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PCstats Q & A - Codec confusion - PCstats Q & A - Codec confusion
Fri, March 04 2005 | 11:13AM | PermaLink Feedback?

Our final Q & A of the week comes from Rob via the reader feedback page. Remember to try our friendly forums for answers too.

Q: I'm looking into purchasing a new Socket 775 motherboard, but I'm doing so on a budget. I've been looking at several models from various manufacturers and comparing their features. Your recent reviews have helped this process a lot, but there's one thing I'm still confused on. What's an audio Codec? I know it enables onboard sound, but I've seen a few of your reviews where you state that the motherboard has a hardware soundcard integrated... Is this better? I don't want to buy a separate soundcard, since I'm not an audiophile, but I remember how horrible integrated sound was on motherboards a few years back. Can you shed a little light on this?

A: The only real difference between integrated sound based on an audio codec like AC'97 and 'full' integrated sound solutions is the presence of a DSP (Digital Signal Processor) to process digital sound outside the processor itself. Full hardware implementations are essentially a soundcard on a chip, and contain everything necessary to process and convert digital signals to analog for output to speakers. Audio codecs like AC'97 are integrated with the chipset and the processor itself, and contain only the hardware necessary to convert and output a digital signal. Any signal processing must be done by the processor and chipset. As you'd expect, this places a slight overhead on your system, so using integrated audio while playing games, for example, can slightly compromise performance. Also, some advanced audio effects are specific to certain company's DSP hardware and cannot be emulated by an audio codec. For every day use such as playing MP3 music files, there is no real difference between codec-based audio and full hardware solutions.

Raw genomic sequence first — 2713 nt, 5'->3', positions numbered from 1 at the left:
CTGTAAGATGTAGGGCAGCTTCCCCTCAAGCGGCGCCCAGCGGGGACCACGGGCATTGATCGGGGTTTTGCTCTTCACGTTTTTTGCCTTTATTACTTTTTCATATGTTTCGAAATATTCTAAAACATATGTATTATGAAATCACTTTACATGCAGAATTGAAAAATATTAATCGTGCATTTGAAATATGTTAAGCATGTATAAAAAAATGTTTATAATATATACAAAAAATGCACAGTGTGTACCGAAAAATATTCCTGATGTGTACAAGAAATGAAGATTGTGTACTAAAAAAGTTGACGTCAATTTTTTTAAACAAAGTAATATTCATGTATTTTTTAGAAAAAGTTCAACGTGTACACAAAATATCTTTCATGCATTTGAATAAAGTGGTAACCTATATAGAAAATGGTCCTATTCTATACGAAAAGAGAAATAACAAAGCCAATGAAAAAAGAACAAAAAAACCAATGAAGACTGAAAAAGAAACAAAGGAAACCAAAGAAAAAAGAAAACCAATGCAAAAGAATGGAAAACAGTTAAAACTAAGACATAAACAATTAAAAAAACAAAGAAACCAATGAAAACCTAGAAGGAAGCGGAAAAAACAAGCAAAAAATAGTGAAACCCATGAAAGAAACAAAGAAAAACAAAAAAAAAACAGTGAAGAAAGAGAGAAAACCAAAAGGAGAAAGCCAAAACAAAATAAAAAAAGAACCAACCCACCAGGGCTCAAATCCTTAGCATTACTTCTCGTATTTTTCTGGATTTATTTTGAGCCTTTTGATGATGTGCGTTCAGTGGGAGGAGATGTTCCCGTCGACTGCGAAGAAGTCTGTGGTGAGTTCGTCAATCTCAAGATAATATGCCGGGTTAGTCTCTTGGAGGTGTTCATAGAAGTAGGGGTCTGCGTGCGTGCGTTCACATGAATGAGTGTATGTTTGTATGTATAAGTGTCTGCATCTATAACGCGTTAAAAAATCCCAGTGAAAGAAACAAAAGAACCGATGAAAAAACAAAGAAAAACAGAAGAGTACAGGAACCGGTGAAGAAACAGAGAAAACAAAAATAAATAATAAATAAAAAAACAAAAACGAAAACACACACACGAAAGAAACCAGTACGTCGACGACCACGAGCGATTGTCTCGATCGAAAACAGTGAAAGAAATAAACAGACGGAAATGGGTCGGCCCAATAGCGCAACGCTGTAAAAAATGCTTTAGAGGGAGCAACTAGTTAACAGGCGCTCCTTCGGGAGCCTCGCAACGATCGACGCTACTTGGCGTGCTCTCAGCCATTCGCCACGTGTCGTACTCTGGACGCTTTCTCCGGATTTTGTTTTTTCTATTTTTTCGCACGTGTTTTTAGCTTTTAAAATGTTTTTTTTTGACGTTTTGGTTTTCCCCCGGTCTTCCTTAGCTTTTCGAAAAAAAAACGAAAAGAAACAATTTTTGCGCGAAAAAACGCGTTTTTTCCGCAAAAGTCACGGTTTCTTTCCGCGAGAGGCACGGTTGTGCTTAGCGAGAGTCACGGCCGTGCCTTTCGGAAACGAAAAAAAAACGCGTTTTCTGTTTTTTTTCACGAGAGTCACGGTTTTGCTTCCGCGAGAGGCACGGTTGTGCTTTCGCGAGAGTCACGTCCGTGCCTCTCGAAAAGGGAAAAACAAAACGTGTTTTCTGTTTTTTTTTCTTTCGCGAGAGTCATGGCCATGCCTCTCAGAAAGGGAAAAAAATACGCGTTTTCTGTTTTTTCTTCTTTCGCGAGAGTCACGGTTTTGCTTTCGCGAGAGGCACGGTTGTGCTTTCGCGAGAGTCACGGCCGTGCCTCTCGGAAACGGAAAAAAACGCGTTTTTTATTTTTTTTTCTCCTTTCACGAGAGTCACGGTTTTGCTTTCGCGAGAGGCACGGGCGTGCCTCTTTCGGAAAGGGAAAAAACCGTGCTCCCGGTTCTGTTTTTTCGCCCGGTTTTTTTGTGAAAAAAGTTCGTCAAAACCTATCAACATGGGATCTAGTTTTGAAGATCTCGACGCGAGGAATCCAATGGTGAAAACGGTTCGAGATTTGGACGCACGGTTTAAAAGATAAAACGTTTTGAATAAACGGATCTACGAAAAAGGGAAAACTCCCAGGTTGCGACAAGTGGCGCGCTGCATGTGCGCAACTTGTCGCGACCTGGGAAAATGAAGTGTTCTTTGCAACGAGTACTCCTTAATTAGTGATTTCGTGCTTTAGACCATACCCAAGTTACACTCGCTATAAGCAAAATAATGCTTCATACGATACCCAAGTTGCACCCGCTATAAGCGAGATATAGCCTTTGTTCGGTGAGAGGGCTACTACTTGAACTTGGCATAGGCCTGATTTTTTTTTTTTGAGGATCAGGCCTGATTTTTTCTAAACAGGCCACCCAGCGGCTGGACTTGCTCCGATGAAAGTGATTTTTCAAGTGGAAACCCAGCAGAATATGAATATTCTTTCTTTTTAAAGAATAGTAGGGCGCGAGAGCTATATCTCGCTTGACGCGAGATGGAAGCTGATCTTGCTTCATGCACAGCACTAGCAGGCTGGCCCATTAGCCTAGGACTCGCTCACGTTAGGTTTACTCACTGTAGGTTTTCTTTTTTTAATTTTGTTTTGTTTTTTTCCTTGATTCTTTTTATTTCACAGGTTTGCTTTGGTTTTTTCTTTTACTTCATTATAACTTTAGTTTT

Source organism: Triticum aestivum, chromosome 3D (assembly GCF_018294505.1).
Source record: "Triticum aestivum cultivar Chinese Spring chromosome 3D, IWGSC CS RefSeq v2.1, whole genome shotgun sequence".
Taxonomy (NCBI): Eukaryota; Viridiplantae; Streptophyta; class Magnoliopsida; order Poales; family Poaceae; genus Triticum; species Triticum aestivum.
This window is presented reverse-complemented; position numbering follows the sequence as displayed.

Original URL, circa 2005:

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